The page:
Properties of FRT Plywood & inspection tips:
This document summarizes the issue of structural damage to roof sheathing where fire retardant plywood roof sheathing, or FRT plywood was used on buildings. The material can degrade seriously due simply to high attic temperatures. Special inspection and testing methods are available.
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FRT or flame resistant plywood is required by building codes for certain structures such as on either side of the fire wall between building units in multiple-living unit structures (apartments, condos, townhouses).
Our photo (left) shows the success of FRT plywood in preventing fire spread from one portion of a flaming building to the next.
[Click any image to see an enlarged, detailed version]
As a substitute for vertical through-roof firewalls on multiple-dwelling buildings, the advent of FRT-plywood permitted omission of those more costly fire-walls that had to be built up extending through roof design.
The omission of that vertical through-roof extension simplified building roof construction thus reducing building cost as well as re-roofing costs.
On entry into the attic space of a multiple-dwelling structure such as attached town homes or condominiums, look first for the fire-wall that should have been built between the abutting units. In proper moden construction that firewall should extend from the foundation up through the occupied space and up through the attic space to at least the roof surface.
In that design, typically FRT plywood roof decking was used for four feet on either side of the firewall between building sections, and the firewall terminated just below the roof decking. You can see that design in the photo below. The concrete block wall on the left of the photo is the fire-wall, and you can see that the plywood roof sheathing adjacent to the fire-wall looks different (like plywood) than the remaining roof sheathing (that is OSB in the right portion of the photo).
In more recent construction as well as in retrofit jobs intended to improve building fire safety you may see a double layer of fire-resistant drywall installed for as much as four feet against the roof sheathing on either side of the party wall or fire-wall between adjacent living units.
But on older buildings where FRT plywood was used, attic heat and age was found to lead to deteriorated roof decks even where no actual fire had ever occurred.
Apparently the fire resistive treatment, intended to lead to a "surface charring" of the plywood to slow flame spread, also led to surface oxidation and deterioration. Often structural repairs will be required.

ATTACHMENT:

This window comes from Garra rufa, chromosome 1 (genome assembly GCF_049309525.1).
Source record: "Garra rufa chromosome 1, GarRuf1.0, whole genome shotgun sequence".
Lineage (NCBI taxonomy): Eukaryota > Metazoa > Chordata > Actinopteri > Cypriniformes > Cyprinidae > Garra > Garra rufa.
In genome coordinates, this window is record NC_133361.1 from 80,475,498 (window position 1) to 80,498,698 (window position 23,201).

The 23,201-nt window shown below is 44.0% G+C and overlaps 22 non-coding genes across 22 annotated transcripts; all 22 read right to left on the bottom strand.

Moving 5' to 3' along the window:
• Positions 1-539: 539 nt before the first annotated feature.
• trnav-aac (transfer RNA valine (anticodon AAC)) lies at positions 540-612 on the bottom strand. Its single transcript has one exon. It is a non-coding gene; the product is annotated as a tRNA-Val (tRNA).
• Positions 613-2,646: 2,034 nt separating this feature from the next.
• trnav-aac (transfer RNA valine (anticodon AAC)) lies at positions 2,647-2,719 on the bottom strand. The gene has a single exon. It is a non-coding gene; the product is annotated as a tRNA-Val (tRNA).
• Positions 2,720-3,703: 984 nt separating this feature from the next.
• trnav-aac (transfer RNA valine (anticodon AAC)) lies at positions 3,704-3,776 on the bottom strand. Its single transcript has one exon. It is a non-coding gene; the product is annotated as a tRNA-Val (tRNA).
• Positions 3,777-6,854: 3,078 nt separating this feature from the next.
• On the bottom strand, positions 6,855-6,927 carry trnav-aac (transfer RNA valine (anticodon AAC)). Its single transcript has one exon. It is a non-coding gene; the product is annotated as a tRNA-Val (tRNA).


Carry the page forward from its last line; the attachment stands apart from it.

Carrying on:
While FRT plywood seemed as if it was going to be a terrific product, it appears that high attic temperatures in some buildings caused early deterioration of the material.
In some cases the plywood became so soft that someone walking on the roof could simply step right through it. The material, as it was formulated in its problematic form, is no longer used in new construction but may still be found on some buildings.
Alternative products to using FRT plywood as roof sheathing for the roof section covering the area of abutment of multiple living units have included
Where these products and designs were used FRT plywood may have not been required.
The following is adapted with permission from an original Fire-Retardant-Treated (FRT) Plywood article in Professional Roofing by Tom Bollnow, Professional Roofing, May 1999 p.62.
Q: Have there been any significant efforts made to eliminate premature degradation of fire-retardant-treated (FRT) plywood used as roof decks?
A. During the late 1980s, there was an outbreak of structural roof deck failures directly related to degradation of FRT plywood used as roof sheathing. Because the potential for FRT ply- wood degradation still exists, roofing professionals should be knowledgeable about FRT plywood properties so the likelihood of degradation occurring can be reduced.
FRT plywood is produced by pressure treating plywood with fire retardant chemicals. During the mid 1980s, the search for lower hygroscopic (i.e., less moisture-absorbing) chemical compounds to treat plywood resulted in a change from ammonium sulfates that cause fastener corrosion to ammonium phosphate salts. Ammonium phosphate salts with additional treatments using buffers, such as Borax, and organic and less acidic chemicals were developed to decrease fastener corrosion and raise the threshold temperatures of fire-retardant materials.